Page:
The monuments in the old Burial Ground record Chelsea Pensioners who took part in famous battles, former Governors and other members of staff and their families – and famous figures from the Royal Hospital’s history.

The last Sunday in June was a significant date for the Royal Hospital. Almost every Sunday, between April and November the Governor’s Parade – reviewed by the Governor, the Quartermaster or the Royal Hospital’s doctor - is conducted by the duty officer appointed for the week.  For the first time the duty officer responsible was a woman...

Today marks 80 years following the bombing of the Royal Hospital’s Infirmary during the Second World War. The magnificent Infirmary, which once stood on the current site of the National Army Museum, was hit by a parachute bomb on 16 April 1941 – destroying most of the building and tragically ending the lives of 13 people.

From its extravagant beginnings as part of the estate of the 1st Earl of Ranelagh, Richard Jones (1641-1712), to its fashionable pleasure gardens and impressive rotunda, Ranelagh Gardens at the Royal Hospital Chelsea have boasted a long and fascinating history. 

Whether you have been lucky enough to visit our Great Hall in person, or have experienced its grandeur by watching our virtual tours, it's difficult not to be impressed by the imposing mural that adorns the back wall where Pensioners take their meals.

From delivering post, to guiding visitors around our historic site, the Chelsea Pensioners can choose to take on a number of different jobs while living at the Royal Hospital. One of the more unusual roles previously adopted by Pensioners was as a member of the Chelsea Patrol; a London garrison stationed between the Royal Hospital and St James’ Palace to deter against criminal activity and protect the city against the growing threat posed by the Jacobite movement.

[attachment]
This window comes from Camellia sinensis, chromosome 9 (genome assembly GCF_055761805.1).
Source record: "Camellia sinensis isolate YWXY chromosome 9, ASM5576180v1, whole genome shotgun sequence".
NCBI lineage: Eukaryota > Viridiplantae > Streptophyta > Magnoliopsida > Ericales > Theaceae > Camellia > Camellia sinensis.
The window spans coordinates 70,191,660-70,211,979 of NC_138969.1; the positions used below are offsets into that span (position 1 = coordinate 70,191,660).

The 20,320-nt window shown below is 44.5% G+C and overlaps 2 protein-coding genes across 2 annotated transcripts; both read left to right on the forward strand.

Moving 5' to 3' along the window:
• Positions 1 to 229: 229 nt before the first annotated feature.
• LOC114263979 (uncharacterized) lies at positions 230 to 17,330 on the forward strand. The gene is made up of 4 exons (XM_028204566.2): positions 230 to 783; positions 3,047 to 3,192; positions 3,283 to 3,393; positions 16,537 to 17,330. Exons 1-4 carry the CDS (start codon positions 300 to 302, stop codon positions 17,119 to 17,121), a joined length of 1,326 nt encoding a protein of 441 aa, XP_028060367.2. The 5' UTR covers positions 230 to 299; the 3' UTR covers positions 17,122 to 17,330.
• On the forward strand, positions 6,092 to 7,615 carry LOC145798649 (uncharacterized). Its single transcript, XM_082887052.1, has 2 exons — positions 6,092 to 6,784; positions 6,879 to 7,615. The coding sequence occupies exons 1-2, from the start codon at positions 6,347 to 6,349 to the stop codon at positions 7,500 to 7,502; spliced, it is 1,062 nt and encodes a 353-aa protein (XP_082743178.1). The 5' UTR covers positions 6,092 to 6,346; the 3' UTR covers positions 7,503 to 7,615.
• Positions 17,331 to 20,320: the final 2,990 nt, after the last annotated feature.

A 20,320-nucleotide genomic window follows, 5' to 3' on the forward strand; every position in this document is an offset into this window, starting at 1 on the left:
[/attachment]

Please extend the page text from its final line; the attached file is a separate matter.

Colin was 20 years old when he was deployed –the youngest in the observation post Party he served in. He still suffers from the frostbite he got while cut off by the Chinese.

Gerry Farmer, 1951 Royal Fusiliers, lost his friend Cpl Derby in the conflict. He was left with shrapnel in his spine and lifelong claustrophobia, after being trapped in a Jeep at the bottom of a river while trying to escape Chinese mortars.

Arthur Bisson, Royal Military Police, was demobbed in 1947, then called up again to go to Korea in 1950. He served there for eight months in total.

Alfred Mason, Durham Light Infantry (28 Commonwealth Brigade) remembers the conditions they were faced with during the conflict.

Pages

Royal Hospital Chelsea Newsletter

Stay up to date with what's going on at The Royal Hospital by signing up for our e‑newsletter.

News

View the archive

David Hinds - Self Portrait
Community, creativity and connection - Chelsea Pensioners and the Soldiers’ Arts Academy

The Soldiers’ Arts Academy links serving and veteran Army personnel and their families with professionals from the creative arts. Through a range of workshops, projects and productions they give participants the opportunity to discover new interests, recover from difficult experiences, transition into civilian life and even find new careers. 

Burial Grounds Thumb
Researching our old Burial Ground gives Chelsea Pensioners a new lease of life

The monuments in the old Burial Ground record Chelsea Pensioners who took part in famous battles, former Governors and other members of staff and their families – and famous figures from the Royal Hospital’s history.

Twitter

Follow @RHChelsea